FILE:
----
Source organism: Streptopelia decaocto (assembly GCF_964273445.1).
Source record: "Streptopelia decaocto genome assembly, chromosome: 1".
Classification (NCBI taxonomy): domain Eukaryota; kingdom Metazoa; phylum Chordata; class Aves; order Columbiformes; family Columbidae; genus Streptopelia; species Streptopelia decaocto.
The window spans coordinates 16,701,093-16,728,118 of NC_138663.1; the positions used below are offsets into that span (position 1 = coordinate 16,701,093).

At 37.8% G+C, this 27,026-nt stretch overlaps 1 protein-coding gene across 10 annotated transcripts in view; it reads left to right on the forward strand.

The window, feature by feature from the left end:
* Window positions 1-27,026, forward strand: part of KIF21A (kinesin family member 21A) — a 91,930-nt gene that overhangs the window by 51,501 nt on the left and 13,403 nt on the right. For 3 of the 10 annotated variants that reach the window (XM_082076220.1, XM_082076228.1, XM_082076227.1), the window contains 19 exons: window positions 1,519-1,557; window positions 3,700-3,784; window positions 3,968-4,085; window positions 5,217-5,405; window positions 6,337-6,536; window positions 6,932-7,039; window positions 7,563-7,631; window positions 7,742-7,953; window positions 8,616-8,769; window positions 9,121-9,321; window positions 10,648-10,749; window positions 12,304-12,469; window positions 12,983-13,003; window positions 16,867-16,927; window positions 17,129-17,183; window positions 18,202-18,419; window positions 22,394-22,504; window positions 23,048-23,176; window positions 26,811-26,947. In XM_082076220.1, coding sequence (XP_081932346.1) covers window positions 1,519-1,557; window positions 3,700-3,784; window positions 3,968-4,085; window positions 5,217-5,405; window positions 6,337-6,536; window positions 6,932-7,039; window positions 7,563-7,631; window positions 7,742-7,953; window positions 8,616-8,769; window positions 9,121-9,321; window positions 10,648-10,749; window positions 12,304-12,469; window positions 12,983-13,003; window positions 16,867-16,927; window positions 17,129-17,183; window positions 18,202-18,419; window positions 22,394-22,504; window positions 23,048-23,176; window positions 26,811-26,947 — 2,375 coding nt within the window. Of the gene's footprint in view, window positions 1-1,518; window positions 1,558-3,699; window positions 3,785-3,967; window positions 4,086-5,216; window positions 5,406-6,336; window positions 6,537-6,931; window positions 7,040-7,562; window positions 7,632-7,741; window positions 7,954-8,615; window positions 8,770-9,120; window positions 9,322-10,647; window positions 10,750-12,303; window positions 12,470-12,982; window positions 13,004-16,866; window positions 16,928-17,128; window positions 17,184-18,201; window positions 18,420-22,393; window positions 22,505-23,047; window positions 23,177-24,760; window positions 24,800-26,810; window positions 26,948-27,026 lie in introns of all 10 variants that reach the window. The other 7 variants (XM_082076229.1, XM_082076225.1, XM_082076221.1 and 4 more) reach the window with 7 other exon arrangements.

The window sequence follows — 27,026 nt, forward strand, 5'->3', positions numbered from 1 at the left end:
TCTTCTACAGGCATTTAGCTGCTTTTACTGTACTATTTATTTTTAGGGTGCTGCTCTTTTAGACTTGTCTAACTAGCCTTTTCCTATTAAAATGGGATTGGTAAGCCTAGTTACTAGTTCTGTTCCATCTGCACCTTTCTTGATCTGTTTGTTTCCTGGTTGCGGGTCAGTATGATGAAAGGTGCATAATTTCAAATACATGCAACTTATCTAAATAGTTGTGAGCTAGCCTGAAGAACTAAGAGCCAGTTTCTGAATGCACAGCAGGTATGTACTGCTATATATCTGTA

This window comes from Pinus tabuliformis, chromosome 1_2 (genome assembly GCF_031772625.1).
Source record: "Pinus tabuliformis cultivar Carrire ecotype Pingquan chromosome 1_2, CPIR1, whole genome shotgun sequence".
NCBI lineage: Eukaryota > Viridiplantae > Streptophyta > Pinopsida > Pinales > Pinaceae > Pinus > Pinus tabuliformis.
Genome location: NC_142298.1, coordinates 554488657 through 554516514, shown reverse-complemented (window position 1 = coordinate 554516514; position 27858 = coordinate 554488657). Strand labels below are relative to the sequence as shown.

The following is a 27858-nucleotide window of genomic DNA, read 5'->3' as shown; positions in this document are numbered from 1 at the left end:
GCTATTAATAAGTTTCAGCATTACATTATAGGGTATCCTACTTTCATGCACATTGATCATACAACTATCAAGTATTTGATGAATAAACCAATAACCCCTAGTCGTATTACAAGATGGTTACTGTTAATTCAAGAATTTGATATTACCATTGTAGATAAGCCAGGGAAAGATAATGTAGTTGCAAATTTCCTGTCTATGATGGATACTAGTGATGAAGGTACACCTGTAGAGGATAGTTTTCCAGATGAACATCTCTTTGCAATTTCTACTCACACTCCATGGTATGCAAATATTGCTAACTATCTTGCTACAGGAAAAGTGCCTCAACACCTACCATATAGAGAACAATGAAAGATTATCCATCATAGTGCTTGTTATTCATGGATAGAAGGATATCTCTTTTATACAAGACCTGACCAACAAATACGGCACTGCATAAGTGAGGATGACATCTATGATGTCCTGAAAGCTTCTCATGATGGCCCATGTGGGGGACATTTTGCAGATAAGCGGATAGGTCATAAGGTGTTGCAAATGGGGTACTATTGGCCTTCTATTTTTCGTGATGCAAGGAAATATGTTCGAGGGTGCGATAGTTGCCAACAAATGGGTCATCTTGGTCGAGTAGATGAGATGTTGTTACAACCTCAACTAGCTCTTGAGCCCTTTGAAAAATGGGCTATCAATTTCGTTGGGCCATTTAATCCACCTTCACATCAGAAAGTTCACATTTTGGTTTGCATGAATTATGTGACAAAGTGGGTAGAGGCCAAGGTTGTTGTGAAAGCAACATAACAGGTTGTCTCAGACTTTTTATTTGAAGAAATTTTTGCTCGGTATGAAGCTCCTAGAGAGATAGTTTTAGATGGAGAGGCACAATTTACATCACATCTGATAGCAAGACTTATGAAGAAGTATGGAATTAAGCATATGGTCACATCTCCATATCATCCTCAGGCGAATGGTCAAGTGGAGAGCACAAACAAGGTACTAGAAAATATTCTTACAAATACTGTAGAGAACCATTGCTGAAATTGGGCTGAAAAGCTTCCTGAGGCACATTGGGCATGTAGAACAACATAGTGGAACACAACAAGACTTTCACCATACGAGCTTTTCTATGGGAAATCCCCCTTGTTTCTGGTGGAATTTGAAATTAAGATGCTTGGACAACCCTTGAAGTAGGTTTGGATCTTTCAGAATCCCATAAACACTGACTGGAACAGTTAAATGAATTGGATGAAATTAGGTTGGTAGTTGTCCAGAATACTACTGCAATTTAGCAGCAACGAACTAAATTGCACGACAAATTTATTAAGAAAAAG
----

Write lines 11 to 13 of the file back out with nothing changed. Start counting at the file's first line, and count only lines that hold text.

Source record: "Pinus tabuliformis cultivar Carrire ecotype Pingquan chromosome 1_2, CPIR1, whole genome shotgun sequence".
NCBI lineage: Eukaryota > Viridiplantae > Streptophyta > Pinopsida > Pinales > Pinaceae > Pinus > Pinus tabuliformis.
Genome location: NC_142298.1, coordinates 554488657 through 554516514, shown reverse-complemented (window position 1 = coordinate 554516514; position 27858 = coordinate 554488657). Strand labels below are relative to the sequence as shown.